That takes us on to the difficult question of how far you go on the carers of victims and others who have suffered indirectly rather than directly. On that point, the Government’s present thinking is that we should have a system that serves the direct victims primarily, and that we cannot, at this stage at least, extend the definition of a victim too far. If I may say so, there is force in the points made by the noble Baroness, Lady Fox: if one makes the concept of a victim too wide, one may well finish up with a system that is not as workable as it otherwise would be. There are all kinds of people who are, in one sense, victims but who are not necessarily the direct victims to whom we must give priority. The job of a Government is to make decisions as to how to prioritise services. We are very pressed on resources on all fronts, so I urge your Lordships to take that point into account and to consider that the definition of victim in Clause 1 is already very wide. I will come to certain points made in that connection in a moment. It would not be the right approach, by statute, to extend that already broad definition any further than it is. Broadly speaking, that is the Government’s position on Amendment 1.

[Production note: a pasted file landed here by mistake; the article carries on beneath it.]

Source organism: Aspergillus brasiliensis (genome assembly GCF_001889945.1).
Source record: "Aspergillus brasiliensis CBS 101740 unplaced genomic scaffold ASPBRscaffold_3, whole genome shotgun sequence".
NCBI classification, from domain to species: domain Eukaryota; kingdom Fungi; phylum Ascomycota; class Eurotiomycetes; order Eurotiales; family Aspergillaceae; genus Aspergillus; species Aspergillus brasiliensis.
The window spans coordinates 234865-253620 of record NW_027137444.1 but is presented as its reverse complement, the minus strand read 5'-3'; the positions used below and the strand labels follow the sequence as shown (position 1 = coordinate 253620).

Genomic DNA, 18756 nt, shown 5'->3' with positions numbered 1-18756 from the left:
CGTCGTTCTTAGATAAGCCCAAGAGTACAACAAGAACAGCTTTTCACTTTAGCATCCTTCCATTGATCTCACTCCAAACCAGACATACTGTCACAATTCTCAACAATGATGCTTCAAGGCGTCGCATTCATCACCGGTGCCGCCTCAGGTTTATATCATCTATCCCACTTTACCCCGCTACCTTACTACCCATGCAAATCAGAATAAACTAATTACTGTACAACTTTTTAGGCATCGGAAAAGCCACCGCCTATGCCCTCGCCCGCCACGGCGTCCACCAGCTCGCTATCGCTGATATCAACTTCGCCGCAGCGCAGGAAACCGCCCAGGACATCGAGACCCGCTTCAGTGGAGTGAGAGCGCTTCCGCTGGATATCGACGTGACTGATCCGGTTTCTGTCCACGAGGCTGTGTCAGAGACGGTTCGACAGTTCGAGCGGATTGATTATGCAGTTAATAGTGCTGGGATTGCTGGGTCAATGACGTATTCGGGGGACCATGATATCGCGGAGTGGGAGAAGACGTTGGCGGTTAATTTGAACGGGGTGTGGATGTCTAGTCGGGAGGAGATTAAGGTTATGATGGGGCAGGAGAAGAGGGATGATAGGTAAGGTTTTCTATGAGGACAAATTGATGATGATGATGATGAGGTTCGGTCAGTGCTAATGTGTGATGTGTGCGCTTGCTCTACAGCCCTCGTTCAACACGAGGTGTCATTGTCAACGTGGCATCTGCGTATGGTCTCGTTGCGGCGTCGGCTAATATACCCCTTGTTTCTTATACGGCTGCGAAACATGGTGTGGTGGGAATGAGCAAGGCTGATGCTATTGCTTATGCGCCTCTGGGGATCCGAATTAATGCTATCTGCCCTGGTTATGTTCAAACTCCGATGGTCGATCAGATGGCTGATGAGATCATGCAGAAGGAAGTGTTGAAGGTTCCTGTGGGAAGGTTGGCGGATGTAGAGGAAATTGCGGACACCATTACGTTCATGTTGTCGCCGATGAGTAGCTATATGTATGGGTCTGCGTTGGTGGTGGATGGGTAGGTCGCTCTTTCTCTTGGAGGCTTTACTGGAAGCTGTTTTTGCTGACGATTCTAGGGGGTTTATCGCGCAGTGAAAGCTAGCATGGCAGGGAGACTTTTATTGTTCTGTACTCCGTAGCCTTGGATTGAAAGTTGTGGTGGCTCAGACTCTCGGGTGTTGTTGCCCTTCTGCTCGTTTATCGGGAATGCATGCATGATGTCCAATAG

On the point about hospital orders in relation to Amendments 8, 12 and 19, the question is whether the victim is a person who has been subject to criminal conduct. A person may well be the perpetrator of criminal conduct but still finish up being ordered by the court to be detained in a secure hospital, rather than serve a criminal sentence. The Government’s position is that many of the victims whose perpetrator has finished up in front of a mental health tribunal are already victims under the Bill. They are covered so long as the conduct is criminal. Your Lordships may have seen the tragic case in Nottingham this week, where the defendant, who was clearly schizophrenic and should never have been on the streets, was convicted of manslaughter on the grounds of dismissed responsibility. It was criminal conduct, so those unfortunate families are victims. The point that is rightly made—

Baroness Watkins of Tavistock Portrait Baroness Watkins of Tavistock (CB)